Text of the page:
Harry
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Inside Out or Outside In Demyelination?

Postby Shayk » Sun Apr 16, 2006 8:12 pm

Ian

Welcome back....I'm fascinated by this research on axonal loss and whether or not it's related to demyelination. I think you're absolutely right that once they know the injury cascade we're much closer to better interventions.

Here are some abstracts about axonal loss that may, or, as the case may be when you have no medical or scientific background, may not :wink: be related.

Inside Out vs. Outside In Models of Virus Induced Demyelination: Axonal Damage Triggering Demyelination
The primary target in multiple sclerosis (MS) is believed to be either myelin itself (myelinopathy) or the myelin-forming cell, the oligodendrocyte (oligodendrogliopathy). Although axonal injury occurs in MS, it is regarded as a secondary event to the myelin damage. Here, the lesion develops from myelin (outside) to the axon (inside) (Outside-In model). Recently, gray matter lesions and axonal injury in normal-appearing white matter have also been reported in MS. This raises two questions. 1) Is axonal injury exclusively secondary to myelin damage or from a direct insult to the axon or neurons (axonopathy)? (2) Is the injured axon regarded as only an end result of pathology or disease, or can axonal injury contribute to the spread of secondary damage, including demyelination? ...spinal cord sections demonstrates that axonal injury with oligodendrocyte apoptosis also precedes demyelination in an animal model for MS....This implies that axonal injury could trigger demyelination. In this instance, lesions develop from the axon (inside) to the myelin (outside) (Inside-Out model).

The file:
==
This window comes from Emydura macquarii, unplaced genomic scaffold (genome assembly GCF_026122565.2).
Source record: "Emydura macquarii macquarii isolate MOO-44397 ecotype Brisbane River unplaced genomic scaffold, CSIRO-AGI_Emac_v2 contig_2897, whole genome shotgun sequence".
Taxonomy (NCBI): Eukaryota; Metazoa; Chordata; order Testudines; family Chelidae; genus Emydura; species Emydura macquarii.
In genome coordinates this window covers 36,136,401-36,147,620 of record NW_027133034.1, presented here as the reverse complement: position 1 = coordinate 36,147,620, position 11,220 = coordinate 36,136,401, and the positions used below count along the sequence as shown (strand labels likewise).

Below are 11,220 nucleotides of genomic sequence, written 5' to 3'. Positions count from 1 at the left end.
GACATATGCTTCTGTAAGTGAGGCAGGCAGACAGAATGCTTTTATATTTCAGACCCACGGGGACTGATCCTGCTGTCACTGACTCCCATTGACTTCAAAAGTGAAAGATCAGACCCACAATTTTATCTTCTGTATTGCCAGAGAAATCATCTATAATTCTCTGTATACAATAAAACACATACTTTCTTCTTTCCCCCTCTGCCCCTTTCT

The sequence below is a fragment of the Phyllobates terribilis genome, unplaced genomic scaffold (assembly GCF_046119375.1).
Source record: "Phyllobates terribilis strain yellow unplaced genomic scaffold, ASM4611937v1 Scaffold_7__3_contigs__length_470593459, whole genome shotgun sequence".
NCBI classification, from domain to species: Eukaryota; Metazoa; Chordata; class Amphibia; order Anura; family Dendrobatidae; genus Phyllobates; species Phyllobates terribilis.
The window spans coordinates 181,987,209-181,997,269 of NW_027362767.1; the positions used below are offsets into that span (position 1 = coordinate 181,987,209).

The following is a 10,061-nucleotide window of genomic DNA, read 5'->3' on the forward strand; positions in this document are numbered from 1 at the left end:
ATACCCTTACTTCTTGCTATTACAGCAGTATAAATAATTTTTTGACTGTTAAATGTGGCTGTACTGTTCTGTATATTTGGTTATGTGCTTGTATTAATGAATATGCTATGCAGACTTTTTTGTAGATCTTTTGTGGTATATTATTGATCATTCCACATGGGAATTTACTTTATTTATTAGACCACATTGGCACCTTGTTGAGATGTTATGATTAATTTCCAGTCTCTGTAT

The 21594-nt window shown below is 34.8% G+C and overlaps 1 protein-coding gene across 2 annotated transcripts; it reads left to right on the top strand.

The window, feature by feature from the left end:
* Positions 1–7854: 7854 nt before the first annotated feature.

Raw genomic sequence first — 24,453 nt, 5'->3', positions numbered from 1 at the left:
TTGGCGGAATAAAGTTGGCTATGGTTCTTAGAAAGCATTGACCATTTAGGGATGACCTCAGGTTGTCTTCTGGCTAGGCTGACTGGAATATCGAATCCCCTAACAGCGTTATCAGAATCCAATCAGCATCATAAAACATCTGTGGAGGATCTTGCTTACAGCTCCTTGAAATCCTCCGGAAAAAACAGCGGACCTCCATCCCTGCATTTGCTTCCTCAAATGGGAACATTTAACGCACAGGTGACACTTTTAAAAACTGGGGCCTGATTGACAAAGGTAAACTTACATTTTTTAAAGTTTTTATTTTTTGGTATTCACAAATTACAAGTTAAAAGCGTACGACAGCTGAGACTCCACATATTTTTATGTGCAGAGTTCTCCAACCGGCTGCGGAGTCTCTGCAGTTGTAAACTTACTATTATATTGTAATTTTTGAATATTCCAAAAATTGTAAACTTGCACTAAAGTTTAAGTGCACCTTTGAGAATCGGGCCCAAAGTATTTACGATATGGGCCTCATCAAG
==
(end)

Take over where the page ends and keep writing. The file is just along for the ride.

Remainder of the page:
The same researchers later reported: Axonal injury heralds virus induced demyelination
The distribution of axonal injury observed during the early phase corresponded to regions where subsequent demyelination occurs during the chronic phase. The results suggest that axonal injury might herald or trigger demyelination.


And, lastly, there's this. Axonal loss in normal-appearing white matter in a patient with acute MS
Confocal and electron microscopy revealed myelin sheaths without axonal content....CONCLUSIONS: These studies confirm axonal degeneration in the absence of myelin loss as one histopathologic correlate to abnormal MR findings in patients with MS.

The "inside out" model of axonal loss actually makes some sense to me on the surface. It could help explain (or so it seems) why men (with that thicker myelin from testosterone :wink: ) generally have less inflammation than women and tend to be diagnosed at a later age.

This same research group has also found a relationship with COX-2 in a model of viral induced demyelination. Pathological Role for COX-2
COX-2 is an enzyme that is tightly coupled to neuronal excitotoxic death.....The presence of the cell death marker (activated caspase 3) with COX-2 in oligodendrocytes is direct evidence linking COX-2 with cell death of oligodendrocytes in these demyelinating diseases.

Hopefully some line of research will make 2006 a very good year for MS. I'm optimistic progress is being made.

Sharon
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Postby bromley » Mon Apr 17, 2006 12:31 am

Thanks Sharon,

Dr Esiri's work is due to report in June - she is a neuropathologist.
I imagine that we will also see another instalment in the Lesion Project overseen by Dr Luccinetti.

The inside v outside issue seems to be key. MS, or some forms of it, may be like a car rusting from the inside and every now and then some paint flakes off. Patching up the area where the paint flakes off will never address the undelying problem.

I do see a shift in the research. The recent research on Testosterone talks about tissue loss rather than myelin. But there's an industry focussed on the myelin / auto-immune theory and it will take time to shift them.

Ian